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I'm starting to dive into obtaining IP addresses through Java. I understand that a machine can have various IPs through different network interfaces, so I'm somewhat confused about some sample code I've found that appears to return the "Preferred" IP address (Preferred per Windows 7 command line ipconfig /all).

When I run the following code on my local computer, 26 NetworkInterface objects are returned, some with multiple InetAddress objects (including the "Preferred" one):

Enumeration<NetworkInterface> eNI = null;
    NetworkInterface ni = null;

    Enumeration<InetAddress> eIA = null;
    InetAddress ia = null;

    try {
        eNI = NetworkInterface.getNetworkInterfaces();
    } catch (Exception e) {

    while (eNI.hasMoreElements()) {

        ni = eNI.nextElement();
        System.out.println("NtwkIntfc name: " + ni.getName());
        System.out.println("NtwkIntfc disp name: " + ni.getDisplayName());

        try {
            System.out.println("NtwkIntfc hardware addr: " + Hex.encodeHexString(ni.getHardwareAddress()));
        } catch (Exception e) {

        eIA = ni.getInetAddresses();

        while (eIA.hasMoreElements()) {

            ia = eIA.nextElement();

            System.out.println("InetAddress host address: " + ia.getHostAddress());
            System.out.println("InetAddress host name: " + ia.getHostName());


However this much simpler code simply returns the "Preferred" IPv4 address:

try {
        InetAddress thisIp = InetAddress.getLocalHost();  
        System.out.println("IP:" + thisIp.getHostAddress());
    } catch (Exception e) {

I can't seem to find the NetworkInterface (and InetAddress from it) property/method that identifies it as "Preferred", so I'm wondering how the class method InetAddress.getLocalHost() does it? And furthermore, is this Preferred IP a standard networking concept or some type of Windows specific concept?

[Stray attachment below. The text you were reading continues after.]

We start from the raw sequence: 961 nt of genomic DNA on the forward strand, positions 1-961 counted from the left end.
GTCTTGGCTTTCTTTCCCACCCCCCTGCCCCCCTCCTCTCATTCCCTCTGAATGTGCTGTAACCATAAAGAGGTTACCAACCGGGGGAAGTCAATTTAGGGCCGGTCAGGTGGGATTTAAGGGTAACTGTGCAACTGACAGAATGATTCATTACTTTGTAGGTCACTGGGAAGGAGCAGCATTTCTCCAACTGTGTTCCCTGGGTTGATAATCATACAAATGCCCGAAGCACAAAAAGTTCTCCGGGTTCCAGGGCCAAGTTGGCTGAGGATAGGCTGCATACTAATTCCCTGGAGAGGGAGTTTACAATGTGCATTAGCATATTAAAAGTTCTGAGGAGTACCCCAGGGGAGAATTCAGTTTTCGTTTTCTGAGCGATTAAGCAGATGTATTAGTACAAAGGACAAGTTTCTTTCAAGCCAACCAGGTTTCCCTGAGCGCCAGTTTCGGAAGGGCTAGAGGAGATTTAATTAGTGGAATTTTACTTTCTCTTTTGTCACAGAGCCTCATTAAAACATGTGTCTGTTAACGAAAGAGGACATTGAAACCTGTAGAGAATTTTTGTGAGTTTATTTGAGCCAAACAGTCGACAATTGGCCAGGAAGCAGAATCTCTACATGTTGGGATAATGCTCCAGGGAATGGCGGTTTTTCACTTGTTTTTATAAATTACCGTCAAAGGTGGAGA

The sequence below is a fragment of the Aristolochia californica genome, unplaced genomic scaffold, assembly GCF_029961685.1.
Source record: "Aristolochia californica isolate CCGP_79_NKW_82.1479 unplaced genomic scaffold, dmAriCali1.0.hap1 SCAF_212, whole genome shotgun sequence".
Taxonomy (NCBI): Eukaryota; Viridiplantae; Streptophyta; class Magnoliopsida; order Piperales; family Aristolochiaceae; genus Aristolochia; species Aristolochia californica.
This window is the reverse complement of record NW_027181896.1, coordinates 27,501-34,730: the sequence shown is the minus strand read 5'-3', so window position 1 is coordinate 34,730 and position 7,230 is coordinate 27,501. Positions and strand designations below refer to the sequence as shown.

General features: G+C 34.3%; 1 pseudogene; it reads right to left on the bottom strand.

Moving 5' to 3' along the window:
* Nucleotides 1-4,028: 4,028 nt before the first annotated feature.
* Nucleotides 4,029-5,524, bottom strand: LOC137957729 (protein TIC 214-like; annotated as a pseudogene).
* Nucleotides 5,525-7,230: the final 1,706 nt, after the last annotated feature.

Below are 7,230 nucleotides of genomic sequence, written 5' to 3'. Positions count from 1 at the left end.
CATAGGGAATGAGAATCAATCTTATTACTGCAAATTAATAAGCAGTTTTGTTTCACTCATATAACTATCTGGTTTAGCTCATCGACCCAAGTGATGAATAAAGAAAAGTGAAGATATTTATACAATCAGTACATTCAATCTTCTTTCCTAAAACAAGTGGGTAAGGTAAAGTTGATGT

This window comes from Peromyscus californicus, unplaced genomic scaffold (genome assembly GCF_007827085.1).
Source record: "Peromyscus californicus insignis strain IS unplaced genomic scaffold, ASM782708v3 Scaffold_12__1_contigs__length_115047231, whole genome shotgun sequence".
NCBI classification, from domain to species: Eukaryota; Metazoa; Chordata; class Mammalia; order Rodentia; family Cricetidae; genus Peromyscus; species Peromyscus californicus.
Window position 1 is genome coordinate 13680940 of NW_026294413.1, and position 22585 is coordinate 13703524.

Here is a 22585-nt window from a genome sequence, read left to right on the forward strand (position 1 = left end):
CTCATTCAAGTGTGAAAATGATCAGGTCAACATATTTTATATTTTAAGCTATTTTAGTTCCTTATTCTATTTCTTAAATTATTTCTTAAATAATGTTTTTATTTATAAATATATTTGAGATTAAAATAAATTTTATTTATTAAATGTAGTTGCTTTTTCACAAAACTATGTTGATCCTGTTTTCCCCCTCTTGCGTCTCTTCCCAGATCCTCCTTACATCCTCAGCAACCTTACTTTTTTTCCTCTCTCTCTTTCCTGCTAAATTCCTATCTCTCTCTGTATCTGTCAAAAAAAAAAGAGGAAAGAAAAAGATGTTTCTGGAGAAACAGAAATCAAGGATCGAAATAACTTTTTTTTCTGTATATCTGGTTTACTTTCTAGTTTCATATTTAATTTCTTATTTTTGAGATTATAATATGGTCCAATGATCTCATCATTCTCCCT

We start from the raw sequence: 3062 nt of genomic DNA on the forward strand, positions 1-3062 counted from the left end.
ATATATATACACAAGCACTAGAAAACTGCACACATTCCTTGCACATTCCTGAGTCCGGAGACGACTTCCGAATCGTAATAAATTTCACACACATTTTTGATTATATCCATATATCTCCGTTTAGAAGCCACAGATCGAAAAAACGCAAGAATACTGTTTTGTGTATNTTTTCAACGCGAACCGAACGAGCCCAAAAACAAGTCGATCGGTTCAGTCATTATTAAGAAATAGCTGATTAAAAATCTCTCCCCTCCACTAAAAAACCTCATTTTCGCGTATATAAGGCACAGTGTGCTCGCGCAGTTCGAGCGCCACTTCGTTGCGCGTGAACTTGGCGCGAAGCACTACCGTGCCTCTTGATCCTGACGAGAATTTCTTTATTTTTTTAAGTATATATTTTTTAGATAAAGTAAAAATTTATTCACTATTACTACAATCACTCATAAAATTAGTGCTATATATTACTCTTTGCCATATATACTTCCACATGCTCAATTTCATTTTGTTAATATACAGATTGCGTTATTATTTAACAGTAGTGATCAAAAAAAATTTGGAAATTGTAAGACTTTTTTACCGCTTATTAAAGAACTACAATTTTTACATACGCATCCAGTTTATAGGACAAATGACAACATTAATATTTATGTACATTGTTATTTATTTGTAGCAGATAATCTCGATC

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4 Answers 4

up vote 0 down vote accepted

Check out the source code for InetAddress.getLocalHost().

Briefly, it gets the IP addresses bound to the host name, and returns the first entry from the returned array of IP addresses.

I don't see anything specific to this being preferred, other than it's an address mapped to the machine hostname (note however a machine can have multiple names too)

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ah, very helpful, haven't come across this site before, thanks. –  user640118 Feb 11 '13 at 21:02

An other solution seams to work with sockets (not the best one)

Socket socket = new Socket("www.somesite.com", 80); 
InetAddress localhost = socket.getLocalAddress(); 
System.out.println("Address of local host is " + localhost);
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I think 'Preferred' may somehow refer to the most general entry in the routing table. Who knows what those Windows crazies were thinking.

However, this address may also correspond to the address that is most likely to be a public IP/assigned by DHCP. If you're looking for code that gets the most likely address to be public/used to open a port on, this is what I use to get an IPv4 address:

public static InetAddress getNetworkAddr() {
    InetAddress localAddr = null;

    // Find our public IP address
    Enumeration<NetworkInterface> netInterfaces;
    try {
        netInterfaces = NetworkInterface.getNetworkInterfaces();
        while (netInterfaces.hasMoreElements()) {               
            NetworkInterface ni = (NetworkInterface) netInterfaces.nextElement();               
            Enumeration<InetAddress> addresses = ni.getInetAddresses();             
            while( addresses.hasMoreElements() ) {
                InetAddress addr = addresses.nextElement();

                // System.out.println("Checking out " + ni.getName() + " with address " + addr.toString());

                if (!addr.isSiteLocalAddress() && 
                        !addr.isLoopbackAddress() && 
                        !addr.isLinkLocalAddress() &&
                        addr.getHostAddress().indexOf(":") == -1) { // MAC/IPv6 address detection
                    System.out.println("Interface " + ni.getName()
                            + " seems to be InternetInterface. I'll take address " + addr.toString());
                    System.out.println("Associated hostname: " + addr.getHostName());
                    localAddr = addr;
            if( localAddr != null ) break;
    } catch( NoSuchElementException e) {
        System.out.println("Couldn't find a public address");
        localAddr = null;
    } catch (SocketException e) {
        localAddr = null;

    return localAddr;
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take a look at metric in network settings. also look at "route print" under windows 7 command line. i think the lower the metric the more "preferred" the adapter is.

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definitely helpful, thanks –  user640118 Feb 11 '13 at 21:26

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